It's too bad that the strip had such a stinker of a hook, because the team of artist Paul Coker, Jr. and writer Frank Ridgeway were certainly capable of excellent work.

Ridgeway had been the gag-writer for Mister Abernathy, a King Features strip, since it began in 1957. Ridgeway took the pseudonym "Penn" to write Lancelot, presumably because King wouldn't have wanted him moonlighting for a second syndicate. Good thing, though, because it meant he never had to take any public credit for Lancelot.

Paul Coker, Jr., a superb cartoonist with an instantly recognizeable style, was already a Mad magazine veteran with a strong following. He was also well-known to anyone who watches TV Christmas specials -- Frosty The Snowman and other Rankin-Bass projects were blessed with his terrific character designs. His style was so widely copied in the 70s that it became cliché, hurting his later career. Like Adam West or Leonard Nimoy, he was a victim of his own popularity.

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Comments:
"His style was so widely copied in the 70s that it became cliché, hurting his later career."

He did have one more animation job, though.

In 2002 Cartoon Network had a short-lived series called "Robot Jones", which had a loose art-style similar to Coker's (I think it was even pointed out in the press release, although I don't remember).

Looking at the credits in one episode, I discovered that Paul actually did in fact work on the show as a character designer.
 
I remember this one debuting in the local paper complete with an article mentioning Coker's MAD-ties, which was probably the only reason I followed this strip being such a fan of that humor magazine at the time! This is probably going to be the only obscurity you'll mention on this blog that I ever read during its initial run!
 
Acoording to Who's Who Coker did another strip around the same time. I wouldn't mind seeing that one as well.
 
What strikes me as particularly unusual is that this strip, which debuted in 1970, depicted a married couple sleeping in separate beds. This is particularly jarring given the more-or-less modern appearance of the artwork. I realize that the comic pages are among the more conservative elements of the newspaper but I wouldn't have expected to see that in the 1970s.
 
Hi Ger -
Unfortunately I've never found "Horace and Buggy", the collaboration between Coker and Duck Edwing, running in any paper. Does anyone have tearsheets for this strip, or know a paper that ran it?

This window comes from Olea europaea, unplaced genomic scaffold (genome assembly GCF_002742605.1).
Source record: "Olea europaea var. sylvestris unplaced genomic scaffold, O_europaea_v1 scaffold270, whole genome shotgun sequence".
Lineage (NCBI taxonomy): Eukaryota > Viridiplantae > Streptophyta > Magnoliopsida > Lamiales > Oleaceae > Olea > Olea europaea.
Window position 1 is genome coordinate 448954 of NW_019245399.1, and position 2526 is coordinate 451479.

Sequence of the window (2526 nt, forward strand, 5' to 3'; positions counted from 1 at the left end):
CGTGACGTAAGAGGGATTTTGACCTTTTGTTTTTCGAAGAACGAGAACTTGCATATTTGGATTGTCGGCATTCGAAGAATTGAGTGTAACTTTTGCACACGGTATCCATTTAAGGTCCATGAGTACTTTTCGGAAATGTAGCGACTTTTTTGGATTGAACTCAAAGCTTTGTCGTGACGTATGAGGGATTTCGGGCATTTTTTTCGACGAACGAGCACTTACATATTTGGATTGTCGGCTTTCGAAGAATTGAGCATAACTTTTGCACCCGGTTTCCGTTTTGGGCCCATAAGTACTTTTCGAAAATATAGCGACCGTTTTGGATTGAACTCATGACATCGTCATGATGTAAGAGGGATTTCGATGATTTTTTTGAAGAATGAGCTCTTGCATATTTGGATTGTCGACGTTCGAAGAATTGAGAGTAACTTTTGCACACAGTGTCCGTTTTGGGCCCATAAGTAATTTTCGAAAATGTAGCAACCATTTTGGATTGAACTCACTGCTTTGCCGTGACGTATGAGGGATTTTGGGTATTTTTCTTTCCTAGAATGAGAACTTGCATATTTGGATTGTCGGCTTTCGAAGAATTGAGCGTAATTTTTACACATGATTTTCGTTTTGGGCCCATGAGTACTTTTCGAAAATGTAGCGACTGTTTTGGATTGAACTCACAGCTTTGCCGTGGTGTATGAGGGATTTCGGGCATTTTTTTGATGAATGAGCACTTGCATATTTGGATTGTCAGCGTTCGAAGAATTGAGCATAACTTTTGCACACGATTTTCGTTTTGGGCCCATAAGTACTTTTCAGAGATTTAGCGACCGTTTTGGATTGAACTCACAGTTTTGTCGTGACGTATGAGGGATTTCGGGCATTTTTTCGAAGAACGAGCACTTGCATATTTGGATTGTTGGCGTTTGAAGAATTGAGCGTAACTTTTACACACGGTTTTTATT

--Allan
 
Many people slept in separate beds in 1970. This wasn't a cinematic convention, it was a reflection of real life.
 
Glad you ask, Allan, but "Horace and Buggy". I don't know anything about that, but, I do know Coker and Ewing did a series of strips on bugs that was printed in Mad magazine in 1969. Maybe this might be the one you thinking of!
 
Given Bails' track record on newspaper credits, it wouldn't surprise me if "Horace and Buggy" was that Mad magazine series, mistakenly listed under newspaper credits. Or maybe Coker and Edwing shopped a Mad-inspired strip around to syndicates. However, the fact that Bails has it running smack dab in the middle of Lancelot's run makes me wonder.

--Allan
 
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Monday, February 23, 2009

 

Boston Bound -- Soliciting Your Suggestions

Travel plans have been firmed up and it's now definite that I'll be going to Boston in May. I hope to have at least four full days at the Boston Public Library, the only library in the country that has really good coverage of Boston and other Massachusetts papers. (Don't get me started on why that is -- what I have to say on the matter is not at all kind.)

I know that I definitely have work to do on the Boston Traveller, the Post, the Herald and the Evening Transcript. The Globe I'll work on if time permits, but it's available at the Library of Congress, so I'm giving it low priority.

Looking over the film available at the BPL I see they have a number of other papers with which I'm less familiar. So I'd like to solicit the brain trust for any information you may have about the comic strip contents of these papers:

Boston Daily Advertiser (thru 1929), Sunday Advertiser (thru 1972) -- these were Hearst papers I believe -- anyone know if they have interesting content, or did they just run the standard Hearst strips)

Boston American (1904-61) -- also a Hearst paper, right?

Boston Chronicle (to 1960), Boston Guardian (1939-57) -- black papers; any interesting content or did they just reuse Defender/Courier stuff?)

These ones I know nothing about:

Boston Courier (to 1914)
Boston Free Press (1960-67)
Boston Morning Journal (to 1917)